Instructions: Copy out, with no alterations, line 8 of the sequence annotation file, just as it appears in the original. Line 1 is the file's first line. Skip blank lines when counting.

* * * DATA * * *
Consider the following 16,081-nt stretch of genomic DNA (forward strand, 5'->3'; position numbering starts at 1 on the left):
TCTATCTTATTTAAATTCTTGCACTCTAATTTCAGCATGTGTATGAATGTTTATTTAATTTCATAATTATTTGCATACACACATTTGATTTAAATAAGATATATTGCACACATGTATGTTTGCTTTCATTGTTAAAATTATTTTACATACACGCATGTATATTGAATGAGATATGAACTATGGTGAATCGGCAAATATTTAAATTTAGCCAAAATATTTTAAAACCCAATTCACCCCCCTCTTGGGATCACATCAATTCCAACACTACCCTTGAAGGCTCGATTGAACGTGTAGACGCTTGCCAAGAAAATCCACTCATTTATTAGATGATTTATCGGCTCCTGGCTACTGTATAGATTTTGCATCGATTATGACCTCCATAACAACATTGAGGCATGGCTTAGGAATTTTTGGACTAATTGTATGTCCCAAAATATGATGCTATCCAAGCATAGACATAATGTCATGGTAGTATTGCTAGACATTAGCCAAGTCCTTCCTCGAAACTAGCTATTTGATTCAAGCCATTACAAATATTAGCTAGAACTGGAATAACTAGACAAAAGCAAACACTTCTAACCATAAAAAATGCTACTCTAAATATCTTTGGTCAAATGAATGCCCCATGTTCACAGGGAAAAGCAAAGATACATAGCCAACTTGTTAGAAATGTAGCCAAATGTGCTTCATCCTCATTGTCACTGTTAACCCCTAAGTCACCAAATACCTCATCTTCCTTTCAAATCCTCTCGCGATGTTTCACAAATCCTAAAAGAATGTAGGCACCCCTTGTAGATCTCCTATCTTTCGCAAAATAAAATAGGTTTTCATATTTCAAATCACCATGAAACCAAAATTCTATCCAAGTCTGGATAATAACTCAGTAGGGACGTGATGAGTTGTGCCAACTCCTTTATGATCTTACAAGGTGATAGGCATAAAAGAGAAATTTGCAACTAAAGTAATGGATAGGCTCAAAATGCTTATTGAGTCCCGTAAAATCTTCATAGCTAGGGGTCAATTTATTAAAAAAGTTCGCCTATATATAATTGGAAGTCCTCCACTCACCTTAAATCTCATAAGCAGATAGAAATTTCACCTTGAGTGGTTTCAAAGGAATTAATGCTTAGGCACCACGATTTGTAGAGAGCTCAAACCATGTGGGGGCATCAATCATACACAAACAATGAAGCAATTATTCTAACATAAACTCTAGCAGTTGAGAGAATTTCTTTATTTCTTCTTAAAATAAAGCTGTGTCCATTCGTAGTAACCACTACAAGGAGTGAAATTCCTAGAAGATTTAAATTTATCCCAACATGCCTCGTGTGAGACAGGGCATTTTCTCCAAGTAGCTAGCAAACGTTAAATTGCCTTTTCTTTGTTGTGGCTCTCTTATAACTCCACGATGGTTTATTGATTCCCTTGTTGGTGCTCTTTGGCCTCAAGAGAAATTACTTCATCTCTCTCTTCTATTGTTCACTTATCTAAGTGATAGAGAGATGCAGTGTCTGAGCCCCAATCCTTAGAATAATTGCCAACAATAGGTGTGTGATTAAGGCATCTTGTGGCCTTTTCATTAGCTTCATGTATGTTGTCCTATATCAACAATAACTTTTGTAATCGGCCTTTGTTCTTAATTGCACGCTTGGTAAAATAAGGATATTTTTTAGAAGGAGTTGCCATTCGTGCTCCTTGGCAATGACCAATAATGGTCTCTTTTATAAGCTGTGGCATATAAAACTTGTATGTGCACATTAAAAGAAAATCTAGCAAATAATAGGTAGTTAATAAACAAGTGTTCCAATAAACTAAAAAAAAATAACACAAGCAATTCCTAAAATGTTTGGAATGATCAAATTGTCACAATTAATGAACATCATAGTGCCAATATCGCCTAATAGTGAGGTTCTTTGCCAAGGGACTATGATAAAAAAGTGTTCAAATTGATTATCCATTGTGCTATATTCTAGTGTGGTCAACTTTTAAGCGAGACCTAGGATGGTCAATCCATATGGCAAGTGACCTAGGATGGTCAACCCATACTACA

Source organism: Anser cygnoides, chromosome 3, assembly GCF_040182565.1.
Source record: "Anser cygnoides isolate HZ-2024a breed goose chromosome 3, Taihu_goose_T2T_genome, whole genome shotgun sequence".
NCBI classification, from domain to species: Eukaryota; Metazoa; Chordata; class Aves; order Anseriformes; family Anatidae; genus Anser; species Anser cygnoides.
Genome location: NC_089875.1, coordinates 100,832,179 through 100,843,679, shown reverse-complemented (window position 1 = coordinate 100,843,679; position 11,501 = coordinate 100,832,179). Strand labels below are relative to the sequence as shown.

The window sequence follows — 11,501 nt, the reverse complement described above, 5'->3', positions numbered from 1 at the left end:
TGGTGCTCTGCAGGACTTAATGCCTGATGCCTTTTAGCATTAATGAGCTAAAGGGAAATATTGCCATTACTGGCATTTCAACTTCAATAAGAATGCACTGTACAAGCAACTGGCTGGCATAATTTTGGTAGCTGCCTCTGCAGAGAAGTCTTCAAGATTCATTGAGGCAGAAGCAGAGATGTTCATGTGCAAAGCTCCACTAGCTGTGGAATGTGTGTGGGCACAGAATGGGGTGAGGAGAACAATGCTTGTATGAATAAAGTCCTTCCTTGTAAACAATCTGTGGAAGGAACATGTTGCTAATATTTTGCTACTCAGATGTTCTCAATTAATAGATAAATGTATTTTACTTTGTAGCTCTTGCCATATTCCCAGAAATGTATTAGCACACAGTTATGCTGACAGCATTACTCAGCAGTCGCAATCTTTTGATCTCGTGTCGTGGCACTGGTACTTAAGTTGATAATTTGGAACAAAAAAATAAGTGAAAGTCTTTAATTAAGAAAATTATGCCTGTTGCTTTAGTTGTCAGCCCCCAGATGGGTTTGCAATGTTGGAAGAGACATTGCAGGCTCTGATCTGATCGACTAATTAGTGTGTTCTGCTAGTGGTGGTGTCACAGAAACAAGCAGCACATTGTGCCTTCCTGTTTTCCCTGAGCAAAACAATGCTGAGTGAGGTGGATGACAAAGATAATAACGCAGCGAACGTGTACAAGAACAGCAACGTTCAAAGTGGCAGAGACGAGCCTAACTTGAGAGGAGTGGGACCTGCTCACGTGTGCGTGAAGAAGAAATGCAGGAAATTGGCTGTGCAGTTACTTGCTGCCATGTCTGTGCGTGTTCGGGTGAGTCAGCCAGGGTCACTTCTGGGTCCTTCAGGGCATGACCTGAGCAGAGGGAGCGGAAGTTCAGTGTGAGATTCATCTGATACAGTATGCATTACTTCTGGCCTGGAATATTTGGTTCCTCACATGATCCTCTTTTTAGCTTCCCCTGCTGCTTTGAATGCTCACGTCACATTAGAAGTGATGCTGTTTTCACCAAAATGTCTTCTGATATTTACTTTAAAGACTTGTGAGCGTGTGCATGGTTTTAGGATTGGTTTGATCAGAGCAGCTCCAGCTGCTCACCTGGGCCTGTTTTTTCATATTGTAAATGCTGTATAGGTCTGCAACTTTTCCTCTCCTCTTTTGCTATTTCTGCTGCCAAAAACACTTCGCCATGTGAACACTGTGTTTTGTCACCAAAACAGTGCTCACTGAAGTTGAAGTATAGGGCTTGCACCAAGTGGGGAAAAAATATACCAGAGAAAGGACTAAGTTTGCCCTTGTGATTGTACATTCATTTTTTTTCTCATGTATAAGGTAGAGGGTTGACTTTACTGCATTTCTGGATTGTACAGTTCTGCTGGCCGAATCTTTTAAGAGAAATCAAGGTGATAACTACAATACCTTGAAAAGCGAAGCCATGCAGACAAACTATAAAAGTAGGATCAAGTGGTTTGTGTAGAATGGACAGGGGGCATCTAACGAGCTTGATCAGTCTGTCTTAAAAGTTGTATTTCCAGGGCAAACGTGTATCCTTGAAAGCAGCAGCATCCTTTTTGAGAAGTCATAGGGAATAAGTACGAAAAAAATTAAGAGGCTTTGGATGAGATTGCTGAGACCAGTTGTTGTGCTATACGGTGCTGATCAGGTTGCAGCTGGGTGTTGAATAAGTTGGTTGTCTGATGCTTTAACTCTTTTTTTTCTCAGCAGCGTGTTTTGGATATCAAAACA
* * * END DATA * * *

TGGTGCTCTGCAGGACTTAATGCCTGATGCCTTTTAGCATTAATGAGCTAAAGGGAAATATTGCCATTACTGGCATTTCAACTTCAATAAGAATGCACTGTACAAGCAACTGGCTGGCATAATTTTGGTAGCTGCCTCTGCAGAGAAGTCTTCAAGATTCATTGAGGCAGAAGCAGAGATGTTCATGTGCAAAGCTCCACTAGCTGTGGAATGTGTGTGGGCACAGAATGGGGTGAGGAGAACAATGCTTGTATGAATAAAGTCCTTCCTTGTAAACAATCTGTGGAAGGAACATGTTGCTAATATTTTGCTACTCAGATGTTCTCAATTAATAGATAAATGTATTTTACTTTGTAGCTCTTGCCATATTCCCAGAAATGTATTAGCACACAGTTATGCTGACAGCATTACTCAGCAGTCGCAATCTTTTGATCTCGTGTCGTGGCACTGGTACTTAAGTTGATAATTTGGAACAAAAAAATAAGTGAAAGTCTTTAATTAAGAAAATTATGCCTGTTGCTTTAGTTGTCAGCCCCCAGATGGGTTTGCAATGTTGGAAGAGACATTGCAGGCTCTGATCTGATCGACTAATTAGTGTGTTCTGCTAGTGGTGGTGTCACAGAAACAAGCAGCACATTGTGCCTTCCTGTTTTCCCTGAGCAAAACAATGCTGAGTGAGGTGGATGACAAAGATAATAACGCAGCGAACGTGTACAAGAACAGCAACGTTCAAAGTGGCAGAGACGAGCCTAACTTGAGAGGAGTGGGACCTGCTCACGTGTGCGTGAAGAAGAAATGCAGGAAATTGGCTGTGCAGTTACTTGCTGCCATGTCTGTGCGTGTTCGGGTGAGTCAGCCAGGGTCACTTCTGGGTCCTTCAGGGCATGACCTGAGCAGAGGGAGCGGAAGTTCAGTGTGAGATTCATCTGATACAGTATGCATTACTTCTGGCCTGGAATATTTGGTTCCTCACATGATCCTCTTTTTAGCTTCCCCTGCTGCTTTGAATGCTCACGTCACATTAGAAGTGATGCTGTTTTCACCAAAATGTCTTCTGATATTTACTTTAAAGACTTGTGAGCGTGTGCATGGTTTTAGGATTGGTTTGATCAGAGCAGCTCCAGCTGCTCACCTGGGCCTGTTTTTTCATATTGTAAATGCTGTATAGGTCTGCAACTTTTCCTCTCCTCTTTTGCTATTTCTGCTGCCAAAAACACTTCGCCATGTGAACACTGTGTTTTGTCACCAAAACAGTGCTCACTGAAGTTGAAGTATAGGGCTTGCACCAAGTGGGGAAAAAATATACCAGAGAAAGGACTAAGTTTGCCCTTGTGATTGTACATTCATTTTTTTTCTCATGTATAAGGTAGAGGGTTGACTTTACTGCATTTCTGGATTGTACAGTTCTGCTGGCCGAATCTTTTAAGAGAAATCAAGGTGATAACTACAATACCTTGAAAAGCGAAGCCATGCAGACAAACTATAAAAGTAGGATCAAGTGGTTTGTGTAGAATGGACAGGGGGCATCTAACGAGCTTGATCAGTCTGTCTTAAAAGTTGTATTTCCAGGGCAAACGTGTATCCTTGAAAGCAGCAGCATCCTTTTTGAGAAGTCATAGGGAATAAGTACGAAAAAAATTAAGAGGCTTTGGATGAGATTGCTGAGACCAGTTGTTGTGCTATACGGTGCTGATCAGGTTGCAGCTGGGTGTTGAATAAGTTGGTTGTCTGATGCTTTAACTCTTTTTTTTCTCAGCAGCGTGTTTTGGATATCAAAACA